Needed to take a break from indignation (aka absolutelyfuckingfurious) mode. Listened to the Sting Radio show from 18 March, with its playlist selected to celebrate Connor Sparrowhawk’s life, and explanations from Connor’s mother about why particular tracks were significant to and for him. I hope she won’t mind me repeating a couple of the stories here. I would never want to be taking Connor’s stories over and remaking them in a way that distorts the reality of him; far too much of that has gone on already. These ones give such a wonderfully powerful impression of Connor and his legendary personality, that I feel they bear much repetition and deserve the widest possible audience. So no-one forgets just how awesome a dude LB was and still is.
Naturally, one of the highlights of the show was The Divine Comedy’s ‘National Express’, accompanied by a description of the ConnorCo bus company, the conception of which had been a lifetime’s work for Connor, and whose achievement remained his lifelong (vocational) aspiration. By the sounds of it, Connor wasn’t a man to dream small, nor to skimp on the proper finishing of important matters; not only had he got a name for his bus company, but he had the fine details of its routes and timetables, and the staff scheduling to cover them, all worked out.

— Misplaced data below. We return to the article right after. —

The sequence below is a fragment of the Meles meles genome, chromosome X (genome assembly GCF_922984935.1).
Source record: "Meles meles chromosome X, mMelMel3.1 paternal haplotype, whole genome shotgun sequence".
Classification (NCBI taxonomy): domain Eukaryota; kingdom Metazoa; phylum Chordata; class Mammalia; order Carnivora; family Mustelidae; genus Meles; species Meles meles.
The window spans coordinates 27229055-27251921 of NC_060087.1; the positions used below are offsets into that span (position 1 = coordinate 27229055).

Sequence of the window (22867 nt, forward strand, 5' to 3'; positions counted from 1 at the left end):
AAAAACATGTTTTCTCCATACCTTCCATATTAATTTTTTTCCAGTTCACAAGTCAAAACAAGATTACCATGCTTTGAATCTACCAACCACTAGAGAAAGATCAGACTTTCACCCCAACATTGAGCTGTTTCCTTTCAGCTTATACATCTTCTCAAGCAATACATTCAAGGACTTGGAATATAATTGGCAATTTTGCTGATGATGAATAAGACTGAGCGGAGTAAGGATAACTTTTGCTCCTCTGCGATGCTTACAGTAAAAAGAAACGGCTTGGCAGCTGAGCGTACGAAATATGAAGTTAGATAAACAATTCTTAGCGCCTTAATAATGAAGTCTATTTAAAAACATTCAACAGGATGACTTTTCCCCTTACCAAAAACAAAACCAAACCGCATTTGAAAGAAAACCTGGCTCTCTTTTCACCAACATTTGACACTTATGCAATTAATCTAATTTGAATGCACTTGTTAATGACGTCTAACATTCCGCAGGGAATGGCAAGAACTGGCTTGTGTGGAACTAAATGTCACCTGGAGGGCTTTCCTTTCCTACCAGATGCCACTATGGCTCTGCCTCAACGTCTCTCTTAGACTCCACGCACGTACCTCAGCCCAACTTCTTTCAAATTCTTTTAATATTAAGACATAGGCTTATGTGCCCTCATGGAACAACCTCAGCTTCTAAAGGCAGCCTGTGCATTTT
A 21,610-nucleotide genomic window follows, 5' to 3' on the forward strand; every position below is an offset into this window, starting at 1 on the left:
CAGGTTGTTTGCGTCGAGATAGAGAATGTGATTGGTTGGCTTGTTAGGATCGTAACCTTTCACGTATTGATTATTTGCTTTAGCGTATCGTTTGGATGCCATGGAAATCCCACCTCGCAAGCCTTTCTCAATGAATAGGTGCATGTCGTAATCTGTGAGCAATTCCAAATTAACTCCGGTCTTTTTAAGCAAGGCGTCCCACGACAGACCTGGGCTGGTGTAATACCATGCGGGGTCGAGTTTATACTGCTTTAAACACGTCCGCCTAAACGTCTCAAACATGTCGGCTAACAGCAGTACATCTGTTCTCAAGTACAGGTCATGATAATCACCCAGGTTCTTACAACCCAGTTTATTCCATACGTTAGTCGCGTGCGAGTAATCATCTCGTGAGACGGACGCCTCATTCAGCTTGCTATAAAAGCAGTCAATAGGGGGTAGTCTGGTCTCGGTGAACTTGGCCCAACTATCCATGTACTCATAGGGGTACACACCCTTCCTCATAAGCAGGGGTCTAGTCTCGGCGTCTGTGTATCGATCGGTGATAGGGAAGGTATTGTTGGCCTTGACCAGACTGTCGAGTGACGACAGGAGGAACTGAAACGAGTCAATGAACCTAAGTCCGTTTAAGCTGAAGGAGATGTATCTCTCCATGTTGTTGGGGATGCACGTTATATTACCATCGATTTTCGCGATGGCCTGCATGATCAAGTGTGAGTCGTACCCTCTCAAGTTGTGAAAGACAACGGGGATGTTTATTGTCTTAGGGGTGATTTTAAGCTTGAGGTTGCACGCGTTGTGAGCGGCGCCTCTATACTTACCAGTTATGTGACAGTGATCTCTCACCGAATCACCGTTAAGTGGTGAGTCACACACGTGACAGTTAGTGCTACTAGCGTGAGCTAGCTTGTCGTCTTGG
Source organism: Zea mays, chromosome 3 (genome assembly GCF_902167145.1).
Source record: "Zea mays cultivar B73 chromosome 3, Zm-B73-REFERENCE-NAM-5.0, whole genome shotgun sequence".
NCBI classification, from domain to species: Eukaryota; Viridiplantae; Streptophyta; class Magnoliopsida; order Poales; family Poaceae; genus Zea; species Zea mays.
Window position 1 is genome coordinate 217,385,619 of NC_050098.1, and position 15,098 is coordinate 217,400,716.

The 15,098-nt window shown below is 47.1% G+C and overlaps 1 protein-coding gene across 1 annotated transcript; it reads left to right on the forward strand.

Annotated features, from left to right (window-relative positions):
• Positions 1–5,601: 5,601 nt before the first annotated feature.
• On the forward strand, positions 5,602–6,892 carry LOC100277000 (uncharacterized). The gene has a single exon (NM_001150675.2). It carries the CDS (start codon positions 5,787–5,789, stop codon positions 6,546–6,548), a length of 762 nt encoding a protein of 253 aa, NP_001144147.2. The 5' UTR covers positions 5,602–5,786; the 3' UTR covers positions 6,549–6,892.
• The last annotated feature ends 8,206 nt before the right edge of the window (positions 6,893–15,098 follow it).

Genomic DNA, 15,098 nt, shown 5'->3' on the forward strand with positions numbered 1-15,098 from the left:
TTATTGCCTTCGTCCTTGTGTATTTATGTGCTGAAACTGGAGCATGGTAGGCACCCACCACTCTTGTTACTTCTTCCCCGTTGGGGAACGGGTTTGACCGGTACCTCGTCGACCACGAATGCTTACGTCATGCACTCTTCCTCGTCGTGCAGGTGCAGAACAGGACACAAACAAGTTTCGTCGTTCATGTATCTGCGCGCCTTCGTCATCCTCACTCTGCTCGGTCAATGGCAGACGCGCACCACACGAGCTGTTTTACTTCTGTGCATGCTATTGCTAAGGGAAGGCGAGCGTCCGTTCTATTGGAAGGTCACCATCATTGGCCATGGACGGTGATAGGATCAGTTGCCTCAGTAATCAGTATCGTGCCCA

Connor’s high ambitions weren’t limited to the earning-a-living side of things, either. His standards for his personal life were equally exacting. He wanted a girlfriend, a pretty girl with brown eyes. For a while, he had a bit of a crush on the model Rosie Huntington-Whiteley, and carried a black-and-white snap of her around with him.
But then he saw a colour photo of her, realised she had blue eyes, and promptly threw her picture away. Sorry, Rosie, gorgeous as you are, you just weren’t quite good enough for Connor…
He fell in love with a girl he saw on a cross-Channel ferry and although he never met her again, he always, says his mother, carried her in his heart. For LB, for his belle-idéale aux yeux marrons, for hopes and dreams and love and directness and the joys of living that pounced from unexpected directions, a song that wasn’t on the Sting Radio playlist.